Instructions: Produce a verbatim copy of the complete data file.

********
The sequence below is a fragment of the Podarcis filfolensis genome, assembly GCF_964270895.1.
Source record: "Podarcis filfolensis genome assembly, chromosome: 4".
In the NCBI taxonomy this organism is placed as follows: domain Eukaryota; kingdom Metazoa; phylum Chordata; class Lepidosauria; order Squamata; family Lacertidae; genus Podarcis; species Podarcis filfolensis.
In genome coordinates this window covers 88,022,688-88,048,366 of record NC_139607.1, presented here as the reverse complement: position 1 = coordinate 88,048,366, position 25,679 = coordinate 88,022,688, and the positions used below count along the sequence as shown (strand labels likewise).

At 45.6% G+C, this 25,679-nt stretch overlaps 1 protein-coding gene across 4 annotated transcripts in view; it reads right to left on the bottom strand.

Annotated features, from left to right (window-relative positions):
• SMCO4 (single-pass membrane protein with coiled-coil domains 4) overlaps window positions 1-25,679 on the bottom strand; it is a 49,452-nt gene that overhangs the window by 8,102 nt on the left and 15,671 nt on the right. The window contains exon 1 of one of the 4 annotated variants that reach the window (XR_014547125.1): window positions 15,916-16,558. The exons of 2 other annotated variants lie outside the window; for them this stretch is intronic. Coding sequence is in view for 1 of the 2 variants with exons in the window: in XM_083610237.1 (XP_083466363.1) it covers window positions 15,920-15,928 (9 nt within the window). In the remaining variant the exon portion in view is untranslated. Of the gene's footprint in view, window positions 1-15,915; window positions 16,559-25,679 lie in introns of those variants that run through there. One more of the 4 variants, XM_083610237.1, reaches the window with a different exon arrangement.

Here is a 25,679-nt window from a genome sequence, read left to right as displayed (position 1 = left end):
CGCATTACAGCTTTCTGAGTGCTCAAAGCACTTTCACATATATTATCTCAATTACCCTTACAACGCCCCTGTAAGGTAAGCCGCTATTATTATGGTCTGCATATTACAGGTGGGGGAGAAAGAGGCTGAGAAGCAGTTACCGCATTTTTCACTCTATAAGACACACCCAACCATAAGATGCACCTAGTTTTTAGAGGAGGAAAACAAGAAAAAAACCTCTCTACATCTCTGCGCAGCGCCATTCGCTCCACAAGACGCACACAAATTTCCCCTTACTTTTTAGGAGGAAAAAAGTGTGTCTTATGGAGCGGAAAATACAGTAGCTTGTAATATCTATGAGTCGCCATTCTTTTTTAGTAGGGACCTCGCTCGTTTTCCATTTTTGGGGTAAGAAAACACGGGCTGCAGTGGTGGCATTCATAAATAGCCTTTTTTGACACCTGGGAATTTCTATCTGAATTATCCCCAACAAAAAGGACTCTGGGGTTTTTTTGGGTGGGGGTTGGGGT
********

The sequence below is a fragment of the Podarcis filfolensis genome, assembly GCF_964270895.1.
Source record: "Podarcis filfolensis genome assembly, chromosome: 4".
In the NCBI taxonomy this organism is placed as follows: domain Eukaryota; kingdom Metazoa; phylum Chordata; class Lepidosauria; order Squamata; family Lacertidae; genus Podarcis; species Podarcis filfolensis.
In genome coordinates this window covers 88,022,688-88,048,366 of record NC_139607.1, presented here as the reverse complement: position 1 = coordinate 88,048,366, position 25,679 = coordinate 88,022,688, and the positions used below count along the sequence as shown (strand labels likewise).

At 45.6% G+C, this 25,679-nt stretch overlaps 1 protein-coding gene across 4 annotated transcripts in view; it reads right to left on the bottom strand.

Annotated features, from left to right (window-relative positions):
• SMCO4 (single-pass membrane protein with coiled-coil domains 4) overlaps window positions 1-25,679 on the bottom strand; it is a 49,452-nt gene that overhangs the window by 8,102 nt on the left and 15,671 nt on the right. The window contains exon 1 of one of the 4 annotated variants that reach the window (XR_014547125.1): window positions 15,916-16,558. The exons of 2 other annotated variants lie outside the window; for them this stretch is intronic. Coding sequence is in view for 1 of the 2 variants with exons in the window: in XM_083610237.1 (XP_083466363.1) it covers window positions 15,920-15,928 (9 nt within the window). In the remaining variant the exon portion in view is untranslated. Of the gene's footprint in view, window positions 1-15,915; window positions 16,559-25,679 lie in introns of those variants that run through there. One more of the 4 variants, XM_083610237.1, reaches the window with a different exon arrangement.

Here is a 25,679-nt window from a genome sequence, read left to right as displayed (position 1 = left end):
CGCATTACAGCTTTCTGAGTGCTCAAAGCACTTTCACATATATTATCTCAATTACCCTTACAACGCCCCTGTAAGGTAAGCCGCTATTATTATGGTCTGCATATTACAGGTGGGGGAGAAAGAGGCTGAGAAGCAGTTACCGCATTTTTCACTCTATAAGACACACCCAACCATAAGATGCACCTAGTTTTTAGAGGAGGAAAACAAGAAAAAAACCTCTCTACATCTCTGCGCAGCGCCATTCGCTCCACAAGACGCACACAAATTTCCCCTTACTTTTTAGGAGGAAAAAAGTGTGTCTTATGGAGCGGAAAATACAGTAGCTTGTAATATCTATGAGTCGCCATTCTTTTTTAGTAGGGACCTCGCTCGTTTTCCATTTTTGGGGTAAGAAAACACGGGCTGCAGTGGTGGCATTCATAAATAGCCTTTTTTGACACCTGGGAATTTCTATCTGAATTATCCCCAACAAAAAGGACTCTGGGGTTTTTTTGGGTGGGGGTTGGGGT